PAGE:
Wednesday, July 14, 2010

Some People Have 26 Hour Days. I'm Not One of Them

(reposted from my LiveJournal)

Another class weekend is upon me (seems like that's all I talk about - school, Doctor Who, family stuff... well, it's summertime.  That's what happens).  I'm part of yet another presentation, but this one is on Medical Subject Headings (MeSH for short), of which I know absolutely nothing about, but that's okay because I'm only supposed to come up with the uses for it in cataloging and I only have to fill up about 5 minutes of presentation time (one of the benefits of group work).  I found some good info on the MeSH website and sent it on to our group-leader-person, so yippie.  Sadly, MeSH doesn't lend itself well to making another cool-yet-educational video based in fandom, which is a shame because I'm becoming quite proficient at it ^_^

In the course of my quest to become a well-rounded and informed librarian, I checked out a book called "This Book is Overdue! How Librarians and Cybrarians Can Save Us All" by Marilyn Johnson.  My instructor in my last class suggested that we all read it because it's got some good insight on new technologies for librarianship.  I'm right in the middle of reading it... and I just must be an idiot or something because it's making my brain melt.  Every chapter details how various librarians throughout the country are using blogs, iPhones and Second Life to meet the masses' information needs - and they all have tattoos and spiky purple hair, because, you know - that's cool!  We have to grind that oppressive stereotype of dowdy spinster librarians into dust!  Peace, love, dope - it's all about anarchy!  Down with the establishment!! (yes, Sheldon, that was sarcasm).

Not that there's anything inherently wrong with tattoos and spiky purple hair - if that's the way you roll, then go for it.  But it's like people have to go from one extreme to the next just to prove how relevant they are, which is kind of dumb.  There are plenty of middle-of-the-roaders (like me) who aren't necessarily going to get on your case for being loud in the kids' section or playing "World of Warcraft" on your computer time, but I'm not going to go make up a bisexual persona on Second Life just to show how "hip" and "with it" I am (some people will and that's fine. I'm not disparaging that lifestyle - I'm just saying that's not me).  Personally, I think we have sufficiently proven that geeks can be cool without having to make a big neon sign proclaiming it to be so.  You're as relevant as you make yourself out to be - and it's not by playing some whiny victim act that everyone picks on you and your life is so unfair because that gets you nowhere.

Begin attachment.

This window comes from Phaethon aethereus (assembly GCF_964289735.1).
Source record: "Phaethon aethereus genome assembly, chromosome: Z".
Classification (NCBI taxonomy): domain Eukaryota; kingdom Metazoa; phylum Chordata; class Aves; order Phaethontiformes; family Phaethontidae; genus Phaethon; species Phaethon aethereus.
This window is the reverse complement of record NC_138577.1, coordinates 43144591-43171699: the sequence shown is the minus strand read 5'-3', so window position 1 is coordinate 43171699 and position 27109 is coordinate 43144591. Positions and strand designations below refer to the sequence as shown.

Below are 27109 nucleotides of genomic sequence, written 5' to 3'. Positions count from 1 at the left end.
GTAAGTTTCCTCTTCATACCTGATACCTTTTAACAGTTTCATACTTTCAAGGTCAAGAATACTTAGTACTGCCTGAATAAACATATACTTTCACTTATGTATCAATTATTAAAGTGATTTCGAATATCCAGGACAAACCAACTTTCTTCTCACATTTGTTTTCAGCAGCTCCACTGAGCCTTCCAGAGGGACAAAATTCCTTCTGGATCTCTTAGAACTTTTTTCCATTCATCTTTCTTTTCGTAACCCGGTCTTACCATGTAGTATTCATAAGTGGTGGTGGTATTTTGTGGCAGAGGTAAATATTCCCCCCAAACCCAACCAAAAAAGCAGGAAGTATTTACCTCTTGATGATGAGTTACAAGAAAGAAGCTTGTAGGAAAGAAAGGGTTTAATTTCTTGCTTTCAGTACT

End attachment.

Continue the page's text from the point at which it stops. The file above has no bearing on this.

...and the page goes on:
Anyway (now that I've made my political statement), it blows my mind how many avenues there are to librarianship.  I mean, I blog (obviously) .  I have a Facebook and a YouTube account, but I don't have a Twitter or a Second Life account.  Honestly, I think that I'm one of those people that if I had a Second Life account, I'd never get off and venture outside.  I really have to be careful about things like that because I can be an extreme person.  I probably would be okay with doing roving reference (where you have an iPhone and you go out into the stacks or even the streets to provide reference - you don't have to be tied down to a desk).  There's just so much librarians can do and sometimes I feel like I have to do it all to be a good librarian.  I have to keep reminding myself that it's okay to pick and choose what you do.  Not everyone is going to respond to everything out there.  There are some people that still run the ink-and-paper route and if you try to explain something like Second Life to them, they aren't going to go for it (happily, there is a chapter about people who still deal in bound books, but they get pretty whiny when there's talk of funding cuts and stuff like that.  Heaven help me if I ever become so annoying).

That's what my Future of Reference presentation was all about - we get so enthralled by these shiny new toys and how things have changed, we forget what the changes were for.  It's about serving people - not serving our egos or staying on trend with the latest and greatest.  I'm just trying to keep a perspective on things for myself because I can get caught up in all these NEW! IMPROVED! AMAZING! gimmicks, much to my own detriment.  I want to become a librarian so I can help people become better than they already are - especially middle and high school kids because they're just fun.  I want to help the sophomore English student with a report on "Julius Caesar."  I want to help an 8th grader work out a question about volcanoes for a science fair project.  I want the 13-year-old whose parents are divorcing to be comfortable asking me for a book on how to cope with the situation.  I want some kid who got a telescope for Christmas to ask me for the names of the constellations.  Whatever they need - that's my purpose in life.

And, you know what?  I'm okay with that.

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